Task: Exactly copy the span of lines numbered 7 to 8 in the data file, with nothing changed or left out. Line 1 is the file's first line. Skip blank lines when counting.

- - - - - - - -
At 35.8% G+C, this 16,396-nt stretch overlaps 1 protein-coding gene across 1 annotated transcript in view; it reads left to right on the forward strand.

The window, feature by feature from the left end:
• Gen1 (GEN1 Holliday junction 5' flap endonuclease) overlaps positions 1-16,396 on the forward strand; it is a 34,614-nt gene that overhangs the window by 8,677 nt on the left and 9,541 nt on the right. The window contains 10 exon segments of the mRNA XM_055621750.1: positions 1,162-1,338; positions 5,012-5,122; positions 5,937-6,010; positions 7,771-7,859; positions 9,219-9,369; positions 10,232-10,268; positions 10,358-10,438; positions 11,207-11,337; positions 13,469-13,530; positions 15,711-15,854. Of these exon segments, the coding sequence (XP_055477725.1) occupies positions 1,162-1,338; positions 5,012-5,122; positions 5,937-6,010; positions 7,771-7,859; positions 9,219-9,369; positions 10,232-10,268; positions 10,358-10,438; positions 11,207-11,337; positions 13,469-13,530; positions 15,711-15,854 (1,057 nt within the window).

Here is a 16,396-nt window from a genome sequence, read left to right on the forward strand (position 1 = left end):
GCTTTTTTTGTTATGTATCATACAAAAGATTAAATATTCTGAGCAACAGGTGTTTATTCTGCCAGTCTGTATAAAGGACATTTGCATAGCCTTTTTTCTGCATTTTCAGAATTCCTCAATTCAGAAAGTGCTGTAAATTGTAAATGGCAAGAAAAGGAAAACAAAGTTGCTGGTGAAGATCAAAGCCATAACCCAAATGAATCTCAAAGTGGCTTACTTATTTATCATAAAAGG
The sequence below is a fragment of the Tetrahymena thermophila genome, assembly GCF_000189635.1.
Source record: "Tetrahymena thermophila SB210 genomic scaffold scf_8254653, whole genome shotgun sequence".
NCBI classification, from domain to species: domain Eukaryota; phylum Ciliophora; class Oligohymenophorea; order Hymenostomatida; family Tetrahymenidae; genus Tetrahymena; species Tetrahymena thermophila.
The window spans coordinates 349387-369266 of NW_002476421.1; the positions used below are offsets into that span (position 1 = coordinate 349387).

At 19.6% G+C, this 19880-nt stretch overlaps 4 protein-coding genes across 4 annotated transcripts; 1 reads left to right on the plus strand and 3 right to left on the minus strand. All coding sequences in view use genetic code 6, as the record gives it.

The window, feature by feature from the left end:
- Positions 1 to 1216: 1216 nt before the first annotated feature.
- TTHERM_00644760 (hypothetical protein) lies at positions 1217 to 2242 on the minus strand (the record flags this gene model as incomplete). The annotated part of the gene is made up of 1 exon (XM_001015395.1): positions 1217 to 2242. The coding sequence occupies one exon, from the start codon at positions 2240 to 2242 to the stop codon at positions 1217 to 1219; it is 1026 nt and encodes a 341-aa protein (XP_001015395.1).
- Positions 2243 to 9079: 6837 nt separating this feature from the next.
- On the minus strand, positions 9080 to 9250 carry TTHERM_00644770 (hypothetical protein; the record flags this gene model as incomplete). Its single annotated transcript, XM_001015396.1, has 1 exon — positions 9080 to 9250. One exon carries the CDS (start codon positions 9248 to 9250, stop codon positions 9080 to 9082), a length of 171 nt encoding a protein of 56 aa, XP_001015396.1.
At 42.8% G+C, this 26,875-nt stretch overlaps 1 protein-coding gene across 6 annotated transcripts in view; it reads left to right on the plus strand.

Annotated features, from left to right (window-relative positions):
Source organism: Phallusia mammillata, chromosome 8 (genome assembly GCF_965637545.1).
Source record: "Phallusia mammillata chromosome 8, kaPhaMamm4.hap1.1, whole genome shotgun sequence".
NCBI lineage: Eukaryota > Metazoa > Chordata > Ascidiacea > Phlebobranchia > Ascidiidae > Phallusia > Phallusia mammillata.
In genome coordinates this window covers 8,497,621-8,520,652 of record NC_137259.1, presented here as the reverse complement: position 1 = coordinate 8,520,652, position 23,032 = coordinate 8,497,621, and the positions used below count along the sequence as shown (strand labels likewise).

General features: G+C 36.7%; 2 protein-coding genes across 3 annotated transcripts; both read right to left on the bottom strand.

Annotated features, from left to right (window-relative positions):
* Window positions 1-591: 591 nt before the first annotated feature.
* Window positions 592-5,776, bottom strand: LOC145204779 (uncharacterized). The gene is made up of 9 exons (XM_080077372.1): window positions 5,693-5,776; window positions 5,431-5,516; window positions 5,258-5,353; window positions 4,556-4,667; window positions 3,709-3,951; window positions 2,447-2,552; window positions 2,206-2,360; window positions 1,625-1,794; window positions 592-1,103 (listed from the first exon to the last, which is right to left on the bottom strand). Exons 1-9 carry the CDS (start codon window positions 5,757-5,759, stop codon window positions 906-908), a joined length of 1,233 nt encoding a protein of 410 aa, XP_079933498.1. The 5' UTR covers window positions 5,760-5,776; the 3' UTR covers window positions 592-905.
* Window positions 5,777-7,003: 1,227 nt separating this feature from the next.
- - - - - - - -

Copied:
Source record: "Tetrahymena thermophila SB210 genomic scaffold scf_8254653, whole genome shotgun sequence".
NCBI classification, from domain to species: domain Eukaryota; phylum Ciliophora; class Oligohymenophorea; order Hymenostomatida; family Tetrahymenidae; genus Tetrahymena; species Tetrahymena thermophila.